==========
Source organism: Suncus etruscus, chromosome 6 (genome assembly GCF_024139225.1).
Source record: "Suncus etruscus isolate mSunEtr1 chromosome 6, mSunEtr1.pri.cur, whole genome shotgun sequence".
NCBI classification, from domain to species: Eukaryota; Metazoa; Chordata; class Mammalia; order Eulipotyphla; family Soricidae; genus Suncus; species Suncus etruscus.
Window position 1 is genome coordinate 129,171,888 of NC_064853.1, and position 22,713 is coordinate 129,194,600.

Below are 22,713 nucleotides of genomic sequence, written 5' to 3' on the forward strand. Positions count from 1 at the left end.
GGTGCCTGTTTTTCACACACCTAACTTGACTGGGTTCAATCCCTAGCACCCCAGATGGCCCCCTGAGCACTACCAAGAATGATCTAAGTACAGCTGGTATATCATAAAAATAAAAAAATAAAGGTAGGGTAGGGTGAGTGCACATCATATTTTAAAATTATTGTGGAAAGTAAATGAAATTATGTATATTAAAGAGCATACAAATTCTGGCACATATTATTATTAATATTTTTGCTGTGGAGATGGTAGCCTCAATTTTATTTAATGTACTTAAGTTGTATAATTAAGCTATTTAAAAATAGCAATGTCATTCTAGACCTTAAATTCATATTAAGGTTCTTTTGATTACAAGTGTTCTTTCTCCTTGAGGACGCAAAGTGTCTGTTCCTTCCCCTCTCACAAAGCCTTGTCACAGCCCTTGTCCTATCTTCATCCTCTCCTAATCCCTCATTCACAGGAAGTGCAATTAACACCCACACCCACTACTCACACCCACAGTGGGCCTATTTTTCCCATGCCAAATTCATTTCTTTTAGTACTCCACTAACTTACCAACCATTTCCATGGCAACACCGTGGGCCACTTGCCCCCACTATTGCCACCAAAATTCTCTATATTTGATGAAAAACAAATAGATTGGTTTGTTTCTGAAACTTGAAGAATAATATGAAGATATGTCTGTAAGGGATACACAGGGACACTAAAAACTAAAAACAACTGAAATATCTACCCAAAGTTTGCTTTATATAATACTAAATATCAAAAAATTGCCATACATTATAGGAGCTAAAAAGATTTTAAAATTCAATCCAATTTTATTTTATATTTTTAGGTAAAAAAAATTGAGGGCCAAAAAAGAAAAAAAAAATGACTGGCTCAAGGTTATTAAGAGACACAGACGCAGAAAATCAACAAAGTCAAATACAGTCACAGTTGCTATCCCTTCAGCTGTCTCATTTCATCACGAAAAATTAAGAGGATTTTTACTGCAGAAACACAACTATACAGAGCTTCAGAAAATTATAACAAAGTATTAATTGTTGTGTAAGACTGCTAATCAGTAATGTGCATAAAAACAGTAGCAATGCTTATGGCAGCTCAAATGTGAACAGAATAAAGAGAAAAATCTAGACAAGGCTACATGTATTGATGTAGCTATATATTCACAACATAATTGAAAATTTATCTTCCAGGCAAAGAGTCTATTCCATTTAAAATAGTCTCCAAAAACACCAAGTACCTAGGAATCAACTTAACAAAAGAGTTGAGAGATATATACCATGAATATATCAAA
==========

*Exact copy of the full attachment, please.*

Source organism: Suncus etruscus, chromosome 6 (genome assembly GCF_024139225.1).
Source record: "Suncus etruscus isolate mSunEtr1 chromosome 6, mSunEtr1.pri.cur, whole genome shotgun sequence".
NCBI classification, from domain to species: Eukaryota; Metazoa; Chordata; class Mammalia; order Eulipotyphla; family Soricidae; genus Suncus; species Suncus etruscus.
Window position 1 is genome coordinate 129,171,888 of NC_064853.1, and position 22,713 is coordinate 129,194,600.

Below are 22,713 nucleotides of genomic sequence, written 5' to 3' on the forward strand. Positions count from 1 at the left end.
GGTGCCTGTTTTTCACACACCTAACTTGACTGGGTTCAATCCCTAGCACCCCAGATGGCCCCCTGAGCACTACCAAGAATGATCTAAGTACAGCTGGTATATCATAAAAATAAAAAAATAAAGGTAGGGTAGGGTGAGTGCACATCATATTTTAAAATTATTGTGGAAAGTAAATGAAATTATGTATATTAAAGAGCATACAAATTCTGGCACATATTATTATTAATATTTTTGCTGTGGAGATGGTAGCCTCAATTTTATTTAATGTACTTAAGTTGTATAATTAAGCTATTTAAAAATAGCAATGTCATTCTAGACCTTAAATTCATATTAAGGTTCTTTTGATTACAAGTGTTCTTTCTCCTTGAGGACGCAAAGTGTCTGTTCCTTCCCCTCTCACAAAGCCTTGTCACAGCCCTTGTCCTATCTTCATCCTCTCCTAATCCCTCATTCACAGGAAGTGCAATTAACACCCACACCCACTACTCACACCCACAGTGGGCCTATTTTTCCCATGCCAAATTCATTTCTTTTAGTACTCCACTAACTTACCAACCATTTCCATGGCAACACCGTGGGCCACTTGCCCCCACTATTGCCACCAAAATTCTCTATATTTGATGAAAAACAAATAGATTGGTTTGTTTCTGAAACTTGAAGAATAATATGAAGATATGTCTGTAAGGGATACACAGGGACACTAAAAACTAAAAACAACTGAAATATCTACCCAAAGTTTGCTTTATATAATACTAAATATCAAAAAATTGCCATACATTATAGGAGCTAAAAAGATTTTAAAATTCAATCCAATTTTATTTTATATTTTTAGGTAAAAAAAATTGAGGGCCAAAAAAGAAAAAAAAAATGACTGGCTCAAGGTTATTAAGAGACACAGACGCAGAAAATCAACAAAGTCAAATACAGTCACAGTTGCTATCCCTTCAGCTGTCTCATTTCATCACGAAAAATTAAGAGGATTTTTACTGCAGAAACACAACTATACAGAGCTTCAGAAAATTATAACAAAGTATTAATTGTTGTGTAAGACTGCTAATCAGTAATGTGCATAAAAACAGTAGCAATGCTTATGGCAGCTCAAATGTGAACAGAATAAAGAGAAAAATCTAGACAAGGCTACATGTATTGATGTAGCTATATATTCACAACATAATTGAAAATTTATCTTCCAGGCAAAGAGTCTATTCCATTTAAAATAGTCTCCAAAAACACCAAGTACCTAGGAATCAACTTAACAAAAGAGTTGAGAGATATATACCATGAATATATCAAA